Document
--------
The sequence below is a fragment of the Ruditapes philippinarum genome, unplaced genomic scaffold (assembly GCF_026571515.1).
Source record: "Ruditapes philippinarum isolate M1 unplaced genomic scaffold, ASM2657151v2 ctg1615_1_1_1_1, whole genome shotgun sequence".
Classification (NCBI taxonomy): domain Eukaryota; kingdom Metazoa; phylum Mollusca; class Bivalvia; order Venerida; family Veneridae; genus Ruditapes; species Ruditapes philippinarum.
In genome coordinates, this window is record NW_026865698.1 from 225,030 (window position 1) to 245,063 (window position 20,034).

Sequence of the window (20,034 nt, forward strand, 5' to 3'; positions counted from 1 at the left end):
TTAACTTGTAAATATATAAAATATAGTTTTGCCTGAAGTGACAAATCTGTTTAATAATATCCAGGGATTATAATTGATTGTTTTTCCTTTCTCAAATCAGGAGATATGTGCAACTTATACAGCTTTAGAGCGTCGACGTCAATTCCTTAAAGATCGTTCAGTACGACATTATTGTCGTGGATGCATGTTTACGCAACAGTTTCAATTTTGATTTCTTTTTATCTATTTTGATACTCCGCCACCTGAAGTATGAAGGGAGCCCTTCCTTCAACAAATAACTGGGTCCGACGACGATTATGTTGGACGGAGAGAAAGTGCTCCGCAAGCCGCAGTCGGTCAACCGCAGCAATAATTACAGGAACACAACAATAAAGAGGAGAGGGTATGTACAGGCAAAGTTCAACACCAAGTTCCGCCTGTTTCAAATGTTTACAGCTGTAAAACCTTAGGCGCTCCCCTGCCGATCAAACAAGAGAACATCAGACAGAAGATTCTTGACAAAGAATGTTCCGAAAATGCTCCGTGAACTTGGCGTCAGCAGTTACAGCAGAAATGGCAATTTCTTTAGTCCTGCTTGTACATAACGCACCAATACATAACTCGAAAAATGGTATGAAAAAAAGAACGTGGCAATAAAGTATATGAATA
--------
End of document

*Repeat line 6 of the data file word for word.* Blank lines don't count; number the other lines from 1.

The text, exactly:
TTAACTTGTAAATATATAAAATATAGTTTTGCCTGAAGTGACAAATCTGTTTAATAATATCCAGGGATTATAATTGATTGTTTTTCCTTTCTCAAATCAGGAGATATGTGCAACTTATACAGCTTTAGAGCGTCGACGTCAATTCCTTAAAGATCGTTCAGTACGACATTATTGTCGTGGATGCATGTTTACGCAACAGTTTCAATTTTGATTTCTTTTTATCTATTTTGATACTCCGCCACCTGAAGTATGAAGGGAGCCCTTCCTTCAACAAATAACTGGGTCCGACGACGATTATGTTGGACGGAGAGAAAGTGCTCCGCAAGCCGCAGTCGGTCAACCGCAGCAATAATTACAGGAACACAACAATAAAGAGGAGAGGGTATGTACAGGCAAAGTTCAACACCAAGTTCCGCCTGTTTCAAATGTTTACAGCTGTAAAACCTTAGGCGCTCCCCTGCCGATCAAACAAGAGAACATCAGACAGAAGATTCTTGACAAAGAATGTTCCGAAAATGCTCCGTGAACTTGGCGTCAGCAGTTACAGCAGAAATGGCAATTTCTTTAGTCCTGCTTGTACATAACGCACCAATACATAACTCGAAAAATGGTATGAAAAAAAGAACGTGGCAATAAAGTATATGAATA